In Martenfeld v Collins Barrow Toronto LLP, 2013 ONSC 4792, Collins Barrow Toronto LLP (“CBT”) completed journal entries to protect CBT’s capital from creditors, without making the necessary changes to the provisions in CBT’s partnership agreement (the “Partnership Agreement”). This oversight cost CBT $310,978.00 (CBT owed Marvin Martenfeld (“Martenfeld”) $260,788.25 instead of Martenfeld owing CBT $50,189.75).
CBT had a management corporation, Collins Barrow Toronto Inc (“Inc.). Each partner or a party related to each partner had their own management corporation (“Management Corp”) as a shareholder of Inc. Martenfeld’s Management Corp was called Jekel Enterprises Inc. (“Jekel”). Jekel was owned by Martenfeld’s wife. In 2003 CBT formalized its partnership by signing the Partnership Agreement. The Partnership Agreement contained the following non-competition provision:
Any Equity Partner who withdraws from the Partnership and competes with the Partnership … agrees to pay the Partnership, as a genuine pre-estimate of liquidated damages, and not a penalty, an amount equal to two times his or her then Permanent Capital … and agrees that any balance in his or her Capital Account, if any, as well as any capital loans … will constitute a down-payment that may be retained by (or paid by the Corporation to) the Partnership by way of set-off to be applied against any amounts owing in respect of this obligation…
In 2004 CBT decided to convert some of CBT’s capital into shareholder loans, in order to protect the partners from creditors, and to equalize the amount each partner had at risk. Through a series of journal entries each partner’s Capital Account became $10,000.00 and any excess became loans due from Inc. to the Management Corps.
In June of 2009 Martenfeld gave his partners notice that he was leaving CBT and going to Meyers Norris Penny LLP (“MNP”) a competing accounting firm. Martenfeld attempted to be paid his shareholder loans, and his portion of CBTs profits through negotiation and then arbitration. When the arbitration failed Martenfeld sued CBT and Inc. Both parties agreed that Martenfeld owed CBT liquidated damages for competing with CBT, and that liquidated damages were equal to two times Permanent Capital. However the parties disputed the definition of Permanent Capital. Martenfeld’s position was that Permanent Capital was the $10,000.00 in Martenfeld’s Capital Account, thus liquidated damages were $20,000.00 (two times $10,000.00). CBT’s position was that the amount moved from Martenfeld’s Capital Account to Jekel’s shareholder loan in 2004 should remain part of Permanent Capital, thus liquidated damages should be $320,988.00 (two times $160,494.00).
The court determined that Martenfeld was correct. The partnership agreement defined “Permanent Capital”:
in respect of an Equity Partner in a Fiscal Year means the lowest level of capital required of such Equity Partner at any time during such Fiscal Year, and which amount may not be reduced at any time during such Fiscal Year, as determined at the beginning of each Fiscal Year for each Equity Partner by Special Resolution.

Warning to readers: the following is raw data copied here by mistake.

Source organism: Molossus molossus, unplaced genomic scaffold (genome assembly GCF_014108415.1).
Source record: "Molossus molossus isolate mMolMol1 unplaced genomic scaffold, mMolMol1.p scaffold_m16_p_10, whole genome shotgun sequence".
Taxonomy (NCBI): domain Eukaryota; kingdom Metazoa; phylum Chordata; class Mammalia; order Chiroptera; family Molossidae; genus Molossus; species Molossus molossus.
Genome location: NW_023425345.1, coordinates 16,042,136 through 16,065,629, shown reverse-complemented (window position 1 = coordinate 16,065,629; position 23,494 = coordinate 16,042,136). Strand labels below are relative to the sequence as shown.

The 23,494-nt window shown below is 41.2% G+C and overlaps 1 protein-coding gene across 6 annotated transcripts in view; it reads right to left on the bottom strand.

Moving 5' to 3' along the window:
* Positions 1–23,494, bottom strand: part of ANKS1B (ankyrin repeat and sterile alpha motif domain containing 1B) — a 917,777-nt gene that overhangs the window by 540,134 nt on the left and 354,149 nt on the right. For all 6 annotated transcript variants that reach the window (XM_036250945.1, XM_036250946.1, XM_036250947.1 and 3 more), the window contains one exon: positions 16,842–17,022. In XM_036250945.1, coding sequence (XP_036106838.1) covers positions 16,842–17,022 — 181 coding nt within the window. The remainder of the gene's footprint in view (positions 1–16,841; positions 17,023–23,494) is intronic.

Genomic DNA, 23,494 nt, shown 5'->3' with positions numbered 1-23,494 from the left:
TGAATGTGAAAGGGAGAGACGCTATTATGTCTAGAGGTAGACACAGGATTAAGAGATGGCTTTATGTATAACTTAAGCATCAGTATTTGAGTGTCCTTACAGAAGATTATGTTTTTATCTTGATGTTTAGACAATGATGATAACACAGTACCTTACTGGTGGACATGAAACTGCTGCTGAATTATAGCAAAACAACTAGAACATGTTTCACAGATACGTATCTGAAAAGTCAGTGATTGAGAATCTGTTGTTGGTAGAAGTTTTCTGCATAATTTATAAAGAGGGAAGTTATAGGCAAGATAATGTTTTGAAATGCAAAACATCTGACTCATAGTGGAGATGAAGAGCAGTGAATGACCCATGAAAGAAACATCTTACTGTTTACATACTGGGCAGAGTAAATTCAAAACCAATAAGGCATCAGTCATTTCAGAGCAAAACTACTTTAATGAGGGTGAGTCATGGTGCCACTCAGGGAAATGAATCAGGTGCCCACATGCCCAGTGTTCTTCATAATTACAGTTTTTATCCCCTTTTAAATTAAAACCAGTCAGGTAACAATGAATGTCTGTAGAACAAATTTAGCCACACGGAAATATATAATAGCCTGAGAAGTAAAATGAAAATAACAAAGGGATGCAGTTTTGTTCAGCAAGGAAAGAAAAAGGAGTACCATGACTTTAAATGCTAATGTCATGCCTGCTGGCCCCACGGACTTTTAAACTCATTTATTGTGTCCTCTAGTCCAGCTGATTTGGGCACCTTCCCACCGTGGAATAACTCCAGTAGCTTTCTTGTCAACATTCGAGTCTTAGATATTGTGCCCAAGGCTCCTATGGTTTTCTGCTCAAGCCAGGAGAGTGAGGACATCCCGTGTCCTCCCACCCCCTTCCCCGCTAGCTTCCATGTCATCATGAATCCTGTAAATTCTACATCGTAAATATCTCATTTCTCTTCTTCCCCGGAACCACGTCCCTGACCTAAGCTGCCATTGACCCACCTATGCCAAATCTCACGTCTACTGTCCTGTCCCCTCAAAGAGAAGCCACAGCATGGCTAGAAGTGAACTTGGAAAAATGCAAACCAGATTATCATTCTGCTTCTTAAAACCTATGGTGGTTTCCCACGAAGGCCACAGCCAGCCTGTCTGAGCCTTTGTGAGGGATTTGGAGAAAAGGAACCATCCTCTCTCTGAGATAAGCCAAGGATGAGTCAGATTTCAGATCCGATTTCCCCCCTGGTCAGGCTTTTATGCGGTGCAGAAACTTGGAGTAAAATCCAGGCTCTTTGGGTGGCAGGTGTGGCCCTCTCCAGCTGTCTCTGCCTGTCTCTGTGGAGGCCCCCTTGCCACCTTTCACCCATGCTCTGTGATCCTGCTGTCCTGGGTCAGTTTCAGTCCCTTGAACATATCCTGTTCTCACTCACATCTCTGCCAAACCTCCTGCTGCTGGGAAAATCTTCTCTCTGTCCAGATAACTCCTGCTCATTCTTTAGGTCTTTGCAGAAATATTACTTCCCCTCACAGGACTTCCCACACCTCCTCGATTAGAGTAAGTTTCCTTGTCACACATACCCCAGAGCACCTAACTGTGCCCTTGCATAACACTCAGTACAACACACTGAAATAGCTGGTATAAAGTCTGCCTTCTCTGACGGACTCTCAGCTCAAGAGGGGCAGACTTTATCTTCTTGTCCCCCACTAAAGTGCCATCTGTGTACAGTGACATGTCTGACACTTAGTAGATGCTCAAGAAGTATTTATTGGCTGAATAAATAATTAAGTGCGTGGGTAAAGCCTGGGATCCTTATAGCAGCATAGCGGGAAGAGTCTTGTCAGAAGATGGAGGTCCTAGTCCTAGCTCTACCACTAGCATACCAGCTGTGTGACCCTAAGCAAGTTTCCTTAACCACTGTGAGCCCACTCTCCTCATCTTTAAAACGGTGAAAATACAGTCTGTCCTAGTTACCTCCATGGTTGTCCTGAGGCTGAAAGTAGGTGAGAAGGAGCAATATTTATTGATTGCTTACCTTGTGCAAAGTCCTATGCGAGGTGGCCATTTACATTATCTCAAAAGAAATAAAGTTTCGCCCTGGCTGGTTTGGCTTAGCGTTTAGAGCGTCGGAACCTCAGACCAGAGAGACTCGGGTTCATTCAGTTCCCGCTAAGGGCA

Further according to the Partnership Agreement “Capital Account”:
means each Partner’s Capital Account as maintained pursuant to Section 9.2. Section 9.2 provides in part:
… Each Equity Partner’s Capital Account in a Fiscal Year shall consist of his or her Permanent Capital for such fiscal year…
The court determined that there was no evidence that the partners of CBT had ever passed a Special Resolution to fix their Permanent Capital, but that the partners had deliberately fixed their Capital Accounts to increase their net income through income splitting and to minimize risk. The court felt that it would be disingenuous to assert that the 2004 transactions were artificial since the partners had benefited from the transactions.
As such the court determined the Permanent Capital was equal to $10,000.00 and that CBT and Inc. owed Martenfeld and Jekel $260,788.25. Table 1 illustrates how the court calculated the damages and how damages could have been calculated had CBT amended its partnership agreement when CBT made the journal entries, or passed Special Resolutions fixing Permanent Capital
Table 1 – What CBT Had to Pay vs. What CBT Would Have Been Owed if CBT Had Modified the Partnership Agreement or Passed Special Resolutions Fixing Permanent Capital.
- That doing journal entries without any deliberation on how the transactions affects the entity’s legal agreements can have disastrous ramifications;
- How important corporate governance is. Had CBT simply passed a Special Resolution every year fixing the Permanent Capital of every partner, it is likely that Martenfeld would have owed CBT $50,189.75 instead of CBT owing Martenfeld $260,788.25.
- Partnership agreements should set out what income of the partners should be in the partnership income.
If you would like to ensure that an accounting transaction does not inadvertently affect your Client’s legal rights, feel free to give us a call.